The film focuses on Brown’s life growing up in poverty, rising to fame and becoming one of the world’s most influential icons in pop music.
But the pressure almost got to Boseman and he almost passed on the film altogether.
He dished to The Huffington Post about playing “The Godfather of Soul.”
He almost passed on the role because he already took on playing an icon — Jackie Robinson in “42.”
“It was actually something that I thought might not be a good idea to take on another person we revere as an icon. I was against it at first. But at the same time, when it rains it pours, and sometimes you gotta ride the wave of what’s happening,” he said.
He added, “and I meditated on it when it came to me, and asked people what they thought about it. And I just came to that decision that it was the best thing for me to do.”
But the pressure to play and channel Brown was still high.
“It was in doses. There were smaller challenges for this … It would be something as simple as “Let me learn how to do the camel walk … Let me learn how to do ‘Mash Potatoes'” … So it was just smaller things …” he said.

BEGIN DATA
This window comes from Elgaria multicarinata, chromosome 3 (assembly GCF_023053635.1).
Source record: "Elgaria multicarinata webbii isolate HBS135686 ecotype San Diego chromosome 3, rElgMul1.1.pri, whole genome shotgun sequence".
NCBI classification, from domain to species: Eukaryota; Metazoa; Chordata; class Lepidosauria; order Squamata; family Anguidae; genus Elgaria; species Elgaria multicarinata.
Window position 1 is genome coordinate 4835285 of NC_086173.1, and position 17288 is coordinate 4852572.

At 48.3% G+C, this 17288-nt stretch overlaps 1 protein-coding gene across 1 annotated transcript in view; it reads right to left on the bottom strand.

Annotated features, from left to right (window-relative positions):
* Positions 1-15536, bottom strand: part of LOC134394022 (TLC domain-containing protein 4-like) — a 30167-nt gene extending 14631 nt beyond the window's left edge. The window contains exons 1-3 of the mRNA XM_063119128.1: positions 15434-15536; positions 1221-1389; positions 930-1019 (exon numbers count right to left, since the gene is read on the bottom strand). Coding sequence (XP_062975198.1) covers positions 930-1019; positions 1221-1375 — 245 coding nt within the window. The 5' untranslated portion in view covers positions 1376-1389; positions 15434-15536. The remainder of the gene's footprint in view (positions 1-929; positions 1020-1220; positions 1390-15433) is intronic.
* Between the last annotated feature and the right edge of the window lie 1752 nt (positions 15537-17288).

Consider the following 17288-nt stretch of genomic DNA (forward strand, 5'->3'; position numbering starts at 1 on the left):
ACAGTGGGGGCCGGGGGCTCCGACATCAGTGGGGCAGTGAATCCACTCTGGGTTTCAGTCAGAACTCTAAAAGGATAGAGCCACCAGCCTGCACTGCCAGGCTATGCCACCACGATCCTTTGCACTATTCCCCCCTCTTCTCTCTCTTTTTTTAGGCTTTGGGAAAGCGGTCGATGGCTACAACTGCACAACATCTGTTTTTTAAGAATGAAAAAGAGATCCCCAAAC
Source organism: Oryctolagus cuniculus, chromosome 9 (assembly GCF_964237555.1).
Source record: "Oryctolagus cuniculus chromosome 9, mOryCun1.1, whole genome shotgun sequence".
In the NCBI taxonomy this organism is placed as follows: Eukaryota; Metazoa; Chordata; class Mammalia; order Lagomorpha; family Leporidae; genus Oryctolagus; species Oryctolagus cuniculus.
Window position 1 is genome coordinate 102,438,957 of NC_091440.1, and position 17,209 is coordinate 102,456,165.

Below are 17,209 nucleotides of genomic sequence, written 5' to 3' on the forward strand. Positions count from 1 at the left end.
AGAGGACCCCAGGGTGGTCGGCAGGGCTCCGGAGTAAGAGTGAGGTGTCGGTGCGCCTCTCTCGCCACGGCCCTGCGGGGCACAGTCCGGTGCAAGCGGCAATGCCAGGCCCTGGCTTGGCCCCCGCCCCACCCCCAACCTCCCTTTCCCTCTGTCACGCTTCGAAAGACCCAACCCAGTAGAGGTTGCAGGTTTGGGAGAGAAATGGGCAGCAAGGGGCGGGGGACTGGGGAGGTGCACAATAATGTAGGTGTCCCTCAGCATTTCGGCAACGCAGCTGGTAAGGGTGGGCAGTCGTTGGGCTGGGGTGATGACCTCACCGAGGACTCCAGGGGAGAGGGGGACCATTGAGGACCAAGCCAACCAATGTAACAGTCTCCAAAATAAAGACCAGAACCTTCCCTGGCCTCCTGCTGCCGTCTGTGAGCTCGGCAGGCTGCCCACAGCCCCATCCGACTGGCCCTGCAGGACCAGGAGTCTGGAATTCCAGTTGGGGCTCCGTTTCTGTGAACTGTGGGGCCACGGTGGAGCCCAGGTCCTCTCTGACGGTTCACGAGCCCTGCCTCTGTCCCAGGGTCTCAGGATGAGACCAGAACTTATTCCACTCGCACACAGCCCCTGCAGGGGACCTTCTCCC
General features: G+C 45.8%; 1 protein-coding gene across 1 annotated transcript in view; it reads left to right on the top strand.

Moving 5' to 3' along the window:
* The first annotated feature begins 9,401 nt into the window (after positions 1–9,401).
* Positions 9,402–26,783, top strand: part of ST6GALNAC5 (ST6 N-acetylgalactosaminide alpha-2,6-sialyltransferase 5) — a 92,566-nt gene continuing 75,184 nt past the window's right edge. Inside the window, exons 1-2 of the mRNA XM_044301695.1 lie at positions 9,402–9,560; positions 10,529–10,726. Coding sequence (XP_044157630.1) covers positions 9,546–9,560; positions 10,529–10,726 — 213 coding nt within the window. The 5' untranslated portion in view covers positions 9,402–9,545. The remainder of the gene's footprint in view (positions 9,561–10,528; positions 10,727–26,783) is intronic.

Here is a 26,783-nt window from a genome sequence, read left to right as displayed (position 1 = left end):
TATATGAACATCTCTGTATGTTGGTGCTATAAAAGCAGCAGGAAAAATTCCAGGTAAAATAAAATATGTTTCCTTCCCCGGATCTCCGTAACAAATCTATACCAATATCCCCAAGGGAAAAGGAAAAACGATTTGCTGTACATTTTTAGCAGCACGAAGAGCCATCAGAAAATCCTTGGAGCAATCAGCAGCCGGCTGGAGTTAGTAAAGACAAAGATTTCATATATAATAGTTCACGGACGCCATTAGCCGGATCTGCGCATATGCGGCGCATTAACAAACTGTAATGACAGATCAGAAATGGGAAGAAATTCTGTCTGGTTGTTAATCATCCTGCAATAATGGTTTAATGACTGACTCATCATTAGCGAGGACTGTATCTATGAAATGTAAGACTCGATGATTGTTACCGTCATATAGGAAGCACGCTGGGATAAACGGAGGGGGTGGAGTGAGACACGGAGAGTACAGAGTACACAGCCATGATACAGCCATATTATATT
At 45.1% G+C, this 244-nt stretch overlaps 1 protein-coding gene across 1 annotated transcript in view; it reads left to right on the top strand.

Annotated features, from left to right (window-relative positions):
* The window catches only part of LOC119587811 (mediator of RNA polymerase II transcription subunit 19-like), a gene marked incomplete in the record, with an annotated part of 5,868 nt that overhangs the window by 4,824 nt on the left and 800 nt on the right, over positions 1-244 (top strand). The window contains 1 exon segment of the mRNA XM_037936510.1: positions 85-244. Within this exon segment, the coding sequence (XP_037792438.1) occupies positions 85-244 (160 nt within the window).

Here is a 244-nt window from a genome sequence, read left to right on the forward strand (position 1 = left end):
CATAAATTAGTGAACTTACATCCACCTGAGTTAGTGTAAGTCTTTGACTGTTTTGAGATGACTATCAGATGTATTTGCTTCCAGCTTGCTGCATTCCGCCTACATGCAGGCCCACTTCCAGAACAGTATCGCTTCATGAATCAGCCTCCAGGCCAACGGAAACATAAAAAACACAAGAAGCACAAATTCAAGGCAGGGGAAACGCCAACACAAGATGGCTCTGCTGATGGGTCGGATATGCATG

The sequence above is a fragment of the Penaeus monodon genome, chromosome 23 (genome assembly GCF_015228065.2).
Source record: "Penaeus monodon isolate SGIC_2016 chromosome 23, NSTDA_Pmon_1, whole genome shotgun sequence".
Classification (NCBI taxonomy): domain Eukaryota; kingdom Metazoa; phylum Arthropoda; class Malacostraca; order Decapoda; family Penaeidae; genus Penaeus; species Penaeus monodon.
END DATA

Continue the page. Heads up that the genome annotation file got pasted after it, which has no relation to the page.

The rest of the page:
He added, “if you think about it from the perspective of “I’m James Brown every day,” it’s way too much. So as I got into it, I just took it apart and kept watching footage of him and read biographies. That information inspires you.”
Nevertheless, Boseman channeled Brown and learned a lot about the man and persona.
“He was very cognizant of himself as a persona. So there’s the “man” and then there’s the “persona” of James Brown. And he knew that when he walked around that people should have to pay to see him. He wanted to give you that million-dollar persona at all times. Which reminds me of what you see a lot of hip-hop stars doing, or someone like Floyd Mayweather,” he said.
He added, “it’s an interesting thing … Another thing about him is, he has all his hairdos. He would do a whole show for over an hour. Never stopped moving. And before he comes outside, he gets his hair done all over again. Rollers in the hair, dryer, everything.”
“Get On Up” hits theaters on Friday, Aug. 1, 2014.
Read more at The Huffington Post.